Cross training is increasingly important; firefighters are continually challenged to be adept at large-scale, stressful disaster response. Departments must acknowledge that post-traumatic stress disorder (PTSD) and depression are increasing and that designing facilities that can help to address exposure to mental stress is important. A well-trained crew member will be confident in his/her ability and have reduced stress.

Employing the latest in mixed-reality technology can boost situational assessments and allow crew members to master individual skills. Training for collaboration between stations or with local hospitals can help to streamline emergency response times. Keeping firefighters free from smoke and other health-related issues that are involved in training through the use of digital technology, LED and sensor simulation installations are becoming more popular.


Budget

How can a department afford implementation of these features into station design? An NFPA study pegs the cost of basic hands-on training equipment at about $5,000 for every 10 members of a crew. If a department engages in off-site training three times per year, the annual training could be at least $15,000 for every 10 firefighters.

Introducing unnecessary props leads to financial pitfalls and underutilization, placing even more emphasis on careful consideration of training features that support a department’s mission. As budgetary issues are more and more prevalent, how can departments do more with less?

Consider teaming with other entities to defray costs. Joint facilities that provide training for multiple departments are becoming a viable solution. For example, police, fire and other departmental agencies (sheriff’s, homeland security, DEA, FBI, border patrol) are pooling resources to create functional administrative, training and regional communications facilities across the country. Also, fire departments are collaborating with municipal public works departments to find ways to provide facilities that can be shared by both entities.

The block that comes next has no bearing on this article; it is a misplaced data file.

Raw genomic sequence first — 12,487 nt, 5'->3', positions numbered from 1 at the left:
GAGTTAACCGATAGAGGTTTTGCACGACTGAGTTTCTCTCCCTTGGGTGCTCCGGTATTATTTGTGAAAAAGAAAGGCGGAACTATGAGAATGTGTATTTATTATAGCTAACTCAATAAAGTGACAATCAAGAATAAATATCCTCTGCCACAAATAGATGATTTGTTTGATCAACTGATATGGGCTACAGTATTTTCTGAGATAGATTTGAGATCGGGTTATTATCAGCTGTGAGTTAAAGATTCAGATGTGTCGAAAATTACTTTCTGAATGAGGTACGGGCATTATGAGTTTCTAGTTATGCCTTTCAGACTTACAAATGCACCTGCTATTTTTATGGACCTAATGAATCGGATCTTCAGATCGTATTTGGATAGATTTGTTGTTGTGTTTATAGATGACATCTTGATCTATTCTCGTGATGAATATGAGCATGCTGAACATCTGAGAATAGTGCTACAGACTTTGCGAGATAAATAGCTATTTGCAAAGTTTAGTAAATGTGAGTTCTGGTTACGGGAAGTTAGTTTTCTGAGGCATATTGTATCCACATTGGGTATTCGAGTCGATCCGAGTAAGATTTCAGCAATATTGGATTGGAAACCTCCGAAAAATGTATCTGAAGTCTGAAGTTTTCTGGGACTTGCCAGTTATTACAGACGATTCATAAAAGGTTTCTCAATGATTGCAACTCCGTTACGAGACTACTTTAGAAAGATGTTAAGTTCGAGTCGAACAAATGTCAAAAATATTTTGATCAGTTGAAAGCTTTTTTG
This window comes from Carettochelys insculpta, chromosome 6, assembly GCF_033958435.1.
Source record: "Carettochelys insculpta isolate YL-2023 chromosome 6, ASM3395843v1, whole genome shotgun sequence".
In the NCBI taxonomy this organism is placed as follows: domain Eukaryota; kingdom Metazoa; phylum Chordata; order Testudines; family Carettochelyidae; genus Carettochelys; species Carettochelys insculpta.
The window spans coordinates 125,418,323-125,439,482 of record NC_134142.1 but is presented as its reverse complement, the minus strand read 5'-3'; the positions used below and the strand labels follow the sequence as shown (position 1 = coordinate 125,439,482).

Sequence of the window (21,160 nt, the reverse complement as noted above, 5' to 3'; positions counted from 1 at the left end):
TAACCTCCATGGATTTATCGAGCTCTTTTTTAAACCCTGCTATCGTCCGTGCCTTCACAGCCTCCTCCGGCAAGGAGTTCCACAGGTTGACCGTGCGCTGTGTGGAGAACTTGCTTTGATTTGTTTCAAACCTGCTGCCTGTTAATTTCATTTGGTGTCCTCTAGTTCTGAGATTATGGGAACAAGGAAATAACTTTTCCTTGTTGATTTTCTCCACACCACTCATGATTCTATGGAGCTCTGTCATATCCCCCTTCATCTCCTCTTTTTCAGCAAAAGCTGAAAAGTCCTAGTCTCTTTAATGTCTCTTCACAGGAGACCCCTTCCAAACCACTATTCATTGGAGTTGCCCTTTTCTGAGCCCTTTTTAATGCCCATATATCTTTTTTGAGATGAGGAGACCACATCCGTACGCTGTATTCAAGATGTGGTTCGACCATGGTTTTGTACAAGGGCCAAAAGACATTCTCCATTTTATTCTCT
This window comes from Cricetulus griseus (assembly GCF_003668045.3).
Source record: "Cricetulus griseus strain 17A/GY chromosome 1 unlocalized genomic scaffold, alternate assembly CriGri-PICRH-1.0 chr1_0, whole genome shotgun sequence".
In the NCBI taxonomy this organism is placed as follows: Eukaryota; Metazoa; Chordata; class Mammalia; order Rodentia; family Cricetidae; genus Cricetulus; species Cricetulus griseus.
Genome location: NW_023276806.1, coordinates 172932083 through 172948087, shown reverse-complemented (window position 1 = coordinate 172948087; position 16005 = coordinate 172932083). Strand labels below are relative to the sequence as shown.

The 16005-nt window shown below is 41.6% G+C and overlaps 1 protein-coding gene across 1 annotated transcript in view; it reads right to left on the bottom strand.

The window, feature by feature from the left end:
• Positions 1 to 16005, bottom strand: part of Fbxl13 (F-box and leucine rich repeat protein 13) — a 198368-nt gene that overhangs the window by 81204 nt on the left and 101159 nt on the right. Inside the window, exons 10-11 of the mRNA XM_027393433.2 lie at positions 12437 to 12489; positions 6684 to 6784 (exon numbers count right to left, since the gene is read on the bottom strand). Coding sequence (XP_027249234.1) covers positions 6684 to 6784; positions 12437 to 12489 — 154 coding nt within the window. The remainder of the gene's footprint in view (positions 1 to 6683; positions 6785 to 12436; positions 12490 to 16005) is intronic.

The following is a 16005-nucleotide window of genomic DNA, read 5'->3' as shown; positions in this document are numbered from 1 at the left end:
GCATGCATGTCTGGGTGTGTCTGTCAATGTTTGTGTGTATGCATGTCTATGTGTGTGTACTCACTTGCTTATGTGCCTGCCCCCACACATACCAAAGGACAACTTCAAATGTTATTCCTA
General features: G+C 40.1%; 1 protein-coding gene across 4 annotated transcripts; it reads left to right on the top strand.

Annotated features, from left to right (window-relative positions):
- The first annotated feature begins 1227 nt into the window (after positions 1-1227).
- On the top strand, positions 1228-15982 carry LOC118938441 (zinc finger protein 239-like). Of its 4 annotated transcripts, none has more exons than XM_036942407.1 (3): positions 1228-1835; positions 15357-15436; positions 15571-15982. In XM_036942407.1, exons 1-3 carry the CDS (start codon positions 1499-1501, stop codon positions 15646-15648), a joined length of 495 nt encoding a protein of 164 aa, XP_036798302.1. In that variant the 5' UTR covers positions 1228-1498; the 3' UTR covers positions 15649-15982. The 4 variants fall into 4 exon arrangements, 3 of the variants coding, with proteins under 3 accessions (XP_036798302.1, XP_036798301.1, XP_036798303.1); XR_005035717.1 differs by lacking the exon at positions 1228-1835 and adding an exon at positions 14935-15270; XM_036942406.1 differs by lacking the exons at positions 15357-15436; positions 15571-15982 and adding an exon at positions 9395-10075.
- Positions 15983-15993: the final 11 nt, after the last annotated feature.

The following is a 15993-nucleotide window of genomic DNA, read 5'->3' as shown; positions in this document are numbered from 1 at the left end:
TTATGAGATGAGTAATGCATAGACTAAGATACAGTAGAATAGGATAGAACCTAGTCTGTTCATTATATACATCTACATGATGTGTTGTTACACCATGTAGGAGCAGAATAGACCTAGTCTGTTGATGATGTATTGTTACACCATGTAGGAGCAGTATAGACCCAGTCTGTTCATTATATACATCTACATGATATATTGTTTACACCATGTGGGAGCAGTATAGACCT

So, explore alternative funding strategies, such as:

  • Public or private partnerships;
  • Lease vs. own;
  • FEMA;
  • Assistance to Firefighters Grant Program;
  • U.S. Department of Agriculture’s Rural Development Community Facilities Program;
  • Volunteer fire-assistance programs; and
  • Community fundraising.

With the installation of on-site training props through Training by Design, these routine, hands-on training exercises are at a firefighter’s fingertips, often for less than 5 percent of the overall construction budget. Numerous departments saw their training features paid for after the first use. Typically, a $100,000 investment is paid for within 5 years.

A successful, informed facility design supports required training for a department’s firefighters on a daily basis. It should eliminate common training challenges through a flexible, on-site environment that fits the department’s mission, matches the specific needs of the crew and allows the department to think about next-level training. This only can lead to a more efficient department and a safer community.